Hi David, Just wanted to say thank-you for Raptitude…such a worthy, wonderful website. I found it this year and really enjoy your email newsletters. They’re an inspiring bright spot in my inbox that I look forward to reading, and leave with a smile and a lighter heart : ). I send many on to friends, and sometimes print my favourites as a groovy looking Word doc to file for re-reading. Your writing style is gorgeous, and your views insightful, genuine and delightfully quirky. Best wishes for a fabulous 2016!

Allissa December 29, 2015 at 7:33 pm

You have to be my favorite person that I have never met =) Yours is the only blog I make time to read. Thanks!

David December 30, 2015 at 8:22 am

Hi David, thanks for Raptitude and looking forward to the Calm course.
Two years ago tomorrow I started an experiment of not watching, listening to or reading the news. I’m still alive, well and a lot more relaxed.
Experiments to come in 2016.
Eating a frog a day – a frog being something I want to put off.
Trying to do a daily routine differently, currently brushing my teeth while balancing on one leg, good for health in two ways”!
Holding my beliefs lightly, difficult one.
Daily random acts of kindness, familiar but so worthwhile.
David M

Heather C. December 30, 2015 at 10:38 am

A friend of mine introduced me to your blog a few weeks ago and it’s become a favorite. I’ve enjoyed going through the archives and seeing how your blog has changed over time.

Experiment for 2016:
Learn one new thing every day and keep a log. It could be anything from how something is made, a new recipe, a new word or listening to music from another part of the world.

When my children were still in school that would be the dinner time question “What new thing did you learn today?” It would be on them to find and remember something to relate that evening.

Thank you for all that you do. You have helped me gain a new perspective on so many things, but most particularly the “moments” in our lives. I look forward to seeing what you come up with in the new year.

Denise Greene December 30, 2015 at 8:49 pm

Thanks for this inspiring post, David. I always enjoy your writing, but this inspired me to write my own blog post on my life experiments, especially in health and lifestyle. I gave them a link to your article as well, and gave you credit for the inspiration.

StephInIndy December 31, 2015 at 11:09 am

oh this was such a fun and enlightening post. i loved learning what you’re doing today as far as how each experiment became habit or learned (or not).

i’ve also gotten a chance to catch up on my raptitude and man it’s great! thanks for a great year of posts, David!

Maroc December 31, 2015 at 11:55 pm

Thanks alot for this useful article and happy new year

Elliott January 2, 2016 at 2:51 am

Loved to read this! You should try and remove all phone notifications from your life that bring you out of the present moment. Also I think a socially-based experiment, such as striking up a conversation with 1 stranger per day or “rejection therapy”.


Leke January 2, 2016 at 2:33 pm

I’m a fellow Blogger. Came open your site and luv’d it. Raptitude is my URL of the week!

Scott January 5, 2016 at 9:00 pm

I also liked reading of your experiments. In 2016, I’d like to see an experiment where you try out a melatonin sleep spray every night and see if it actually results in more quickly falling asleep and/or a deeper sleep. I have some and have used it. It SEEMS like it is working, but I have confounded the purity of the experiment by mixing its use with other techniques at the same time. I have not wanted to mess with my system, but if I had to guess, I’d put the better sleep to the sleep spray.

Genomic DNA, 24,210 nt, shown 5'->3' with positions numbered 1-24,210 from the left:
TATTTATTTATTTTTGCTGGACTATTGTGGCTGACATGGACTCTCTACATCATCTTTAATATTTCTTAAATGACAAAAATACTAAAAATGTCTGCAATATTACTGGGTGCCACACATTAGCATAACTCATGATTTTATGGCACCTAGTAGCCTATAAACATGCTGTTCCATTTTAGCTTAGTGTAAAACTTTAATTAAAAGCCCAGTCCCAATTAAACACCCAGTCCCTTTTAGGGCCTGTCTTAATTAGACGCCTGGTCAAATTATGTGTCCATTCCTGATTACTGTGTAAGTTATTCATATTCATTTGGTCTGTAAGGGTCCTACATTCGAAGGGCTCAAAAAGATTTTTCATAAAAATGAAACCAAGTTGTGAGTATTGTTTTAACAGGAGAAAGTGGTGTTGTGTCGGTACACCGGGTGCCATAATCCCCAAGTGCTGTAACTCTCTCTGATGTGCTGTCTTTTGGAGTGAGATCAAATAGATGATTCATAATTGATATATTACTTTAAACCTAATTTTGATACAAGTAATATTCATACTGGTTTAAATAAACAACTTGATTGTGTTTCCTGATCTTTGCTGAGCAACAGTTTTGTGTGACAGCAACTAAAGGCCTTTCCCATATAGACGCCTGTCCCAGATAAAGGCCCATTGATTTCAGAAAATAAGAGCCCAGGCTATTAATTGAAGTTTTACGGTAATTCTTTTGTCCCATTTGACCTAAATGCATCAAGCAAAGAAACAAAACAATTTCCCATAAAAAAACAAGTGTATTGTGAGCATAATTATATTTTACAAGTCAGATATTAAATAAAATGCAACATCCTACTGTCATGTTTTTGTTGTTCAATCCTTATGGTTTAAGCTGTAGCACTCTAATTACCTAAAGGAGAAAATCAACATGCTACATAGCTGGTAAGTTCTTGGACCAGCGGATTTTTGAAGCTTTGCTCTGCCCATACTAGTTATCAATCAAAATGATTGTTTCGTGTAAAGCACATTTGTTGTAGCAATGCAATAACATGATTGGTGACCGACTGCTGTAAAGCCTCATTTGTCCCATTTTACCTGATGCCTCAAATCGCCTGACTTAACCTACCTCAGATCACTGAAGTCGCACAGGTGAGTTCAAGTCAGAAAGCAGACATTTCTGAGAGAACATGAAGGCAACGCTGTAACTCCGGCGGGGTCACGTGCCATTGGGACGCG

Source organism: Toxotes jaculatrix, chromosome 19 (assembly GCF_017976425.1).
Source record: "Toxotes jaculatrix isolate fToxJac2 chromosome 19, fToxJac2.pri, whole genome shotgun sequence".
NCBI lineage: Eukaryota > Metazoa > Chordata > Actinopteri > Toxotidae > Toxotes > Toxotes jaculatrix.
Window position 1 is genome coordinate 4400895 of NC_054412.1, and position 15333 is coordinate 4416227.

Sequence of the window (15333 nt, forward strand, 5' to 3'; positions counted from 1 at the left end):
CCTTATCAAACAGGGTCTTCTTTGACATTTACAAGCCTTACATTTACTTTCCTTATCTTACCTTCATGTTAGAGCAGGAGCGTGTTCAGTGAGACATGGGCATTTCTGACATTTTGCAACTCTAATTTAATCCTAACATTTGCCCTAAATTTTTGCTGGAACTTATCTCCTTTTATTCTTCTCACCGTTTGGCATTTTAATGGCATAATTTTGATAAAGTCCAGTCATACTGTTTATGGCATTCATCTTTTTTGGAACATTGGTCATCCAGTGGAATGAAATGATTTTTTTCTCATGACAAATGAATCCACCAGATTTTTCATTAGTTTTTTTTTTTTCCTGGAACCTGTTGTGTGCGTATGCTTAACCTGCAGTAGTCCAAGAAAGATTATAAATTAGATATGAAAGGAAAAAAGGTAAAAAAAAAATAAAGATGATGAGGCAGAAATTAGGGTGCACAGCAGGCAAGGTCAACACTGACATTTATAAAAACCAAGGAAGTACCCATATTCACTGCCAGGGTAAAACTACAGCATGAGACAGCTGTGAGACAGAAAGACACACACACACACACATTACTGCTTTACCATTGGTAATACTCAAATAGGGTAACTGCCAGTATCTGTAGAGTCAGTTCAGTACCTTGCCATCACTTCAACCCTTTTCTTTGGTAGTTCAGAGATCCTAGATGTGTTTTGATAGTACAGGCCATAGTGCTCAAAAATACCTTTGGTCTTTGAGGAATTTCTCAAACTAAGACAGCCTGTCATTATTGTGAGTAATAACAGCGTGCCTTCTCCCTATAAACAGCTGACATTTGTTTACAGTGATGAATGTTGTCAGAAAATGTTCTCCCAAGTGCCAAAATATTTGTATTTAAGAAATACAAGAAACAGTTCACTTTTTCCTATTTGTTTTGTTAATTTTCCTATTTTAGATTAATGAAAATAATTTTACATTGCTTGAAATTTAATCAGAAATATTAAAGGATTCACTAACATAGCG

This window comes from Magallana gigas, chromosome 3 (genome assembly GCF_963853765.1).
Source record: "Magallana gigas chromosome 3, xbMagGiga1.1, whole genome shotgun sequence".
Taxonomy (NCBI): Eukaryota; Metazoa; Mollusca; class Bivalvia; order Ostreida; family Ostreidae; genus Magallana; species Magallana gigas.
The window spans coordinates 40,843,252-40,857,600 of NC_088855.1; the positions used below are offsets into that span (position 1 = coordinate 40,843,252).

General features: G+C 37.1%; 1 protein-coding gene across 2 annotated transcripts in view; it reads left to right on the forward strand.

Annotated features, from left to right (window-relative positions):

Vanessa January 9, 2016 at 1:10 pm

Well. This is camp calm day 6 and I am already loving my cushion time (well it’s a chair actually!). Thank you; for the guidance, the human level wisdom, the honesty. It’s really refreshing and is helping me build the habit. I thought I’d share a little experiment with you!

I realised quite early into CC that the early evening was not a good time for me to do my cushion time, so started meditating in the morning and then woke up one day with a horrible cold, achy body etc. I missed that day as was late for work and mustered loads of self love and decided i would experiment with NOT doing the usual chastising thing. It worked – mostly – but the bit I was delighted about was that I indulged myself today and gave myself about 2 hours to read and did a 15 min med and about 2/3 of the way through, I was disturbed as someone came into the room. I completely ignored the person and they quickly realised that I was meditating and left the room but I stayed with the session and tried to let go……. it worked mostly – but the interesting bit was the fact that I didn’t feel the need to respond or open my eyes or acknowledge the person and that felt very empowering and freeing. I am not someone that usually feels obliged or submissive in any way (probably the opposite!), but there was a quality to my stillness in that moment that felt new and calm.

I will be doing more experiments!

Bhawna January 27, 2016 at 12:41 am

I am with following experiments for 2016 –

1. Say No to White Sugar. So far, I have stuck to it for almost 20 days out of 27. I am right now blaming winters for the slip and hope to get better.

2. Read 4 books a month – the number/month may come down to 1 book per week, but a goal of 4 in a month would help me mix and match between thick and thin books. So far, I have read ’40 Rules of Love’ by Elif Şafak, ‘My Moon has Blood Clots’ by Rahul Pandita, ’10-Day MBA’ by Steven Silbiger and ‘Making Things Happen’ by Scott Berkun.

3. No haircut for the complete year. Given that I am woman, this should not be difficult to do. So far, going strong.

Ken February 21, 2016 at 8:15 pm

Very interesting read.

Just FYI – I found three independent studies that reproduced “calorie restriction” benefits (such as longevity) for just carb restriction. Unfortunately, I can’t post the links, because I lost them in a disk crash. But I’m sure someone who was dedicated could find them.

The point is that all that fasting (or “eating less food”) accomplishes is to restrict carbohydrate consumption.

Insulin resistance, asides from being the prime cause of obesity and heart disease, is linked to many other “diseases of civilization”.